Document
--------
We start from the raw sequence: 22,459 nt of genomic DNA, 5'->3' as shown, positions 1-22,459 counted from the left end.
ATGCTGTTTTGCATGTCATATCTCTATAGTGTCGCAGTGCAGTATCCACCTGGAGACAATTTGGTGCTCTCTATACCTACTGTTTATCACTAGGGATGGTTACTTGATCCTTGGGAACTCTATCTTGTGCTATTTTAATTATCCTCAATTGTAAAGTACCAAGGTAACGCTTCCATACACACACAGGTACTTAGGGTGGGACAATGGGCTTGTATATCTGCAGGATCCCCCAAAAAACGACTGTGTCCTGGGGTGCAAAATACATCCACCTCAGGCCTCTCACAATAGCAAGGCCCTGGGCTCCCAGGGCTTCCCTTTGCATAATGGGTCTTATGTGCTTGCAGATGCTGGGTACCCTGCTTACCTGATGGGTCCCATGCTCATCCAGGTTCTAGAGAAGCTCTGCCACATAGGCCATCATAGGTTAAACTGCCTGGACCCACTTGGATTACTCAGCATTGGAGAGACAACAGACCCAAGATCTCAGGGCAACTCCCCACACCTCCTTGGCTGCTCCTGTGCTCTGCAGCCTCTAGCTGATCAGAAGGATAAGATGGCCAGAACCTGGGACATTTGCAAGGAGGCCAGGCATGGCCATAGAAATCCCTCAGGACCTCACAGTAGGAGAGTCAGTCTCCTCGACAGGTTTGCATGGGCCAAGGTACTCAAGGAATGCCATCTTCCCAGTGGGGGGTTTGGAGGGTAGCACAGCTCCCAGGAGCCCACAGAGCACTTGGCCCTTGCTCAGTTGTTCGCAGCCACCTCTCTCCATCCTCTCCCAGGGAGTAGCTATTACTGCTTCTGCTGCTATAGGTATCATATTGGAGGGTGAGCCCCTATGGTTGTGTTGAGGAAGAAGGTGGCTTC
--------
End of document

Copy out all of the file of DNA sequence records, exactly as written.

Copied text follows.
We start from the raw sequence: 22,459 nt of genomic DNA, 5'->3' as shown, positions 1-22,459 counted from the left end.
ATGCTGTTTTGCATGTCATATCTCTATAGTGTCGCAGTGCAGTATCCACCTGGAGACAATTTGGTGCTCTCTATACCTACTGTTTATCACTAGGGATGGTTACTTGATCCTTGGGAACTCTATCTTGTGCTATTTTAATTATCCTCAATTGTAAAGTACCAAGGTAACGCTTCCATACACACACAGGTACTTAGGGTGGGACAATGGGCTTGTATATCTGCAGGATCCCCCAAAAAACGACTGTGTCCTGGGGTGCAAAATACATCCACCTCAGGCCTCTCACAATAGCAAGGCCCTGGGCTCCCAGGGCTTCCCTTTGCATAATGGGTCTTATGTGCTTGCAGATGCTGGGTACCCTGCTTACCTGATGGGTCCCATGCTCATCCAGGTTCTAGAGAAGCTCTGCCACATAGGCCATCATAGGTTAAACTGCCTGGACCCACTTGGATTACTCAGCATTGGAGAGACAACAGACCCAAGATCTCAGGGCAACTCCCCACACCTCCTTGGCTGCTCCTGTGCTCTGCAGCCTCTAGCTGATCAGAAGGATAAGATGGCCAGAACCTGGGACATTTGCAAGGAGGCCAGGCATGGCCATAGAAATCCCTCAGGACCTCACAGTAGGAGAGTCAGTCTCCTCGACAGGTTTGCATGGGCCAAGGTACTCAAGGAATGCCATCTTCCCAGTGGGGGGTTTGGAGGGTAGCACAGCTCCCAGGAGCCCACAGAGCACTTGGCCCTTGCTCAGTTGTTCGCAGCCACCTCTCTCCATCCTCTCCCAGGGAGTAGCTATTACTGCTTCTGCTGCTATAGGTATCATATTGGAGGGTGAGCCCCTATGGTTGTGTTGAGGAAGAAGGTGGCTTC